Chinese Herbs and Breastfeeding

Herbs rarely get into the breast milk.

Many new mothers have this very legitimate question. Is it okay to take herbs while breastfeeding?

Short answer: yes.

Long answer: there is only one herb that I personally know of that may enter the breast milk. The herb in question is Da Huang (Rx. Rhei). That’s rhubarb root for those of you who enjoy baking. We don’t want to give your nursing baby any of this herb and so you should avoid it until you’ve weaned your little one. It isn’t poison or anything, but can give your infant diarrhea. (Chen & Chen, Art of Medicine Press, 2004)

There may be, over time more herbs that are added to the list of herbs that can enter the breast milk and we’ll do our to stay on top of this concern. There are oodles of herbs that are thought to be worthy of caution, but none that have been actually observed to cause problems.

One option for breastfeeding mothers is to avoid nursing from 60 to 105 minutes after taking herbs. During that 30 minute window, the concentration of herb materials is at its highest in the blood stream and milk. After that point, it begins to diminish again. The best way to take your herbs then, is to take them immediately following your nursing, that way the blood and milk concentrations can peak and then drop by the time little one is hungry again. Obviously for those who are nursing every 30 minutes, this would not be especially useful.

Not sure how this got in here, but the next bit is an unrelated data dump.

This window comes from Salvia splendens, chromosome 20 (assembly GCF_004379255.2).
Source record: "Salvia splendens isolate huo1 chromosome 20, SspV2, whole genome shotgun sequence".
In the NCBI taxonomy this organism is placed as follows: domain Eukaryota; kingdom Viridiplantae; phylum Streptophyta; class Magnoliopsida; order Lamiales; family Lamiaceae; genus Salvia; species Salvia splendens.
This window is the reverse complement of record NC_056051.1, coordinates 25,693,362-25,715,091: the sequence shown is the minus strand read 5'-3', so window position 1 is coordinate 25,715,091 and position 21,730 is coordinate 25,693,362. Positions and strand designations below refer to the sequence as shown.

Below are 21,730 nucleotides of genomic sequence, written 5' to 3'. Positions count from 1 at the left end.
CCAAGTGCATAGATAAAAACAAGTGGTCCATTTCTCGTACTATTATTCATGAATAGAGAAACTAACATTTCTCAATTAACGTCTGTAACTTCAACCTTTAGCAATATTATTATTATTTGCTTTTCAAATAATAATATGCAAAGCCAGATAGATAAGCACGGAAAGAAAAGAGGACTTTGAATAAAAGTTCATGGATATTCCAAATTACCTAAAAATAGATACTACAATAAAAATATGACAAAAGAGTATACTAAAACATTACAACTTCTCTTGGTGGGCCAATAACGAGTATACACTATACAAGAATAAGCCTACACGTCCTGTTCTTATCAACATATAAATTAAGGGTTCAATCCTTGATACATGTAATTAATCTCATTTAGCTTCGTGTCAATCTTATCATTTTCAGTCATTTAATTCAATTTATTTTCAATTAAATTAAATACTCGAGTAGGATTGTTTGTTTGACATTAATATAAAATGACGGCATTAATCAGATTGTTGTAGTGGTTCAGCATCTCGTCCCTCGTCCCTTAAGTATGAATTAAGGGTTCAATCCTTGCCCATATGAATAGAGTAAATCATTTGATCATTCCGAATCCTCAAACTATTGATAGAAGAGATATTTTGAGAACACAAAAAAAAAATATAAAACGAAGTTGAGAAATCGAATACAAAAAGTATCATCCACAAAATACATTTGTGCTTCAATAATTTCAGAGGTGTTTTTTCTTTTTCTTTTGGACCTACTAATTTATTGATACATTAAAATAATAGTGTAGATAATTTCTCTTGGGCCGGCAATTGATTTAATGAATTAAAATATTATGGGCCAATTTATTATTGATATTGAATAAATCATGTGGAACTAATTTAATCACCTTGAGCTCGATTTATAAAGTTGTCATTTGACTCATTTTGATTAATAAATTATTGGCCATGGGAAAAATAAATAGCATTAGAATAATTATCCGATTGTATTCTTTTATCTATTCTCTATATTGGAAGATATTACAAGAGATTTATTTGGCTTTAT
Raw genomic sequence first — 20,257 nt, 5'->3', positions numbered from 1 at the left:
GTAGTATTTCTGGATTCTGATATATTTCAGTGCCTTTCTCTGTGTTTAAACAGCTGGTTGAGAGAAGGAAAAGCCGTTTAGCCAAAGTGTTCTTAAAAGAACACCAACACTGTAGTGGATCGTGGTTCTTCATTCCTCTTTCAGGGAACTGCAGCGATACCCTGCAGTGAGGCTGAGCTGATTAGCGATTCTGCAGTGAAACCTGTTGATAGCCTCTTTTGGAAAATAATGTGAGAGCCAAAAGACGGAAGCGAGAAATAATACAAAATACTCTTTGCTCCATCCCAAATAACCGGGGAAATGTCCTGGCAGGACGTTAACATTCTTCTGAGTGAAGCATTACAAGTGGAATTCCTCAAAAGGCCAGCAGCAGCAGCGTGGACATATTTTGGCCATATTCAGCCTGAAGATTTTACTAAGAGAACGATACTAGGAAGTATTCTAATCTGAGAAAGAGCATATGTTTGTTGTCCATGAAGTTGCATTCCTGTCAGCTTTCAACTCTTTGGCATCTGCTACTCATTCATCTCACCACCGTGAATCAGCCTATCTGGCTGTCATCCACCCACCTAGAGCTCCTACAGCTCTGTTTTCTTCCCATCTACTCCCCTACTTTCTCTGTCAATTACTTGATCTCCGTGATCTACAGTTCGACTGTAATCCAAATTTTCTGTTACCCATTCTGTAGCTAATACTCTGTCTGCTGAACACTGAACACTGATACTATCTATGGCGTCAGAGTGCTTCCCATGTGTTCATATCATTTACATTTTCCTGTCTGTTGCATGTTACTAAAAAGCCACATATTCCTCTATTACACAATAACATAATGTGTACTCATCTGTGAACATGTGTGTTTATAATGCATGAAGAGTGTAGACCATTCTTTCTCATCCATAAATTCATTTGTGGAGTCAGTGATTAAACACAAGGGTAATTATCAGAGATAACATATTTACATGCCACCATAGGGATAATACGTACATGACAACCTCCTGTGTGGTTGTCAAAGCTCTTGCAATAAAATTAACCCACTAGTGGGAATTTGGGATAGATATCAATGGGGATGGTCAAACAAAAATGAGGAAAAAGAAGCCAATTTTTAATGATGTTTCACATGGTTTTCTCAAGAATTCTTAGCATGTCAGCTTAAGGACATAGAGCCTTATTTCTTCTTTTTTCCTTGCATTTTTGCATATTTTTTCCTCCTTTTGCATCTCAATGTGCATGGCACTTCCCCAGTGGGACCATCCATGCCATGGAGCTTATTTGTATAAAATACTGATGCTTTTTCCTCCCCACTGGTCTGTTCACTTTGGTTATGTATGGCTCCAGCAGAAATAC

There’s an ancient treatment principle used in Chinese medicine. It says simply that to treat the child, you must treat the mother. Thus, whatever the mother’s health status, if we can make her more healthy, that can turn in to more nutritious breast milk. So, while there is a potential downside of an herb ingredient ending up in the breast milk, there is also the very positive affects that the herbs will have on the one who is producing that milk, and that can end up benefiting the child very much.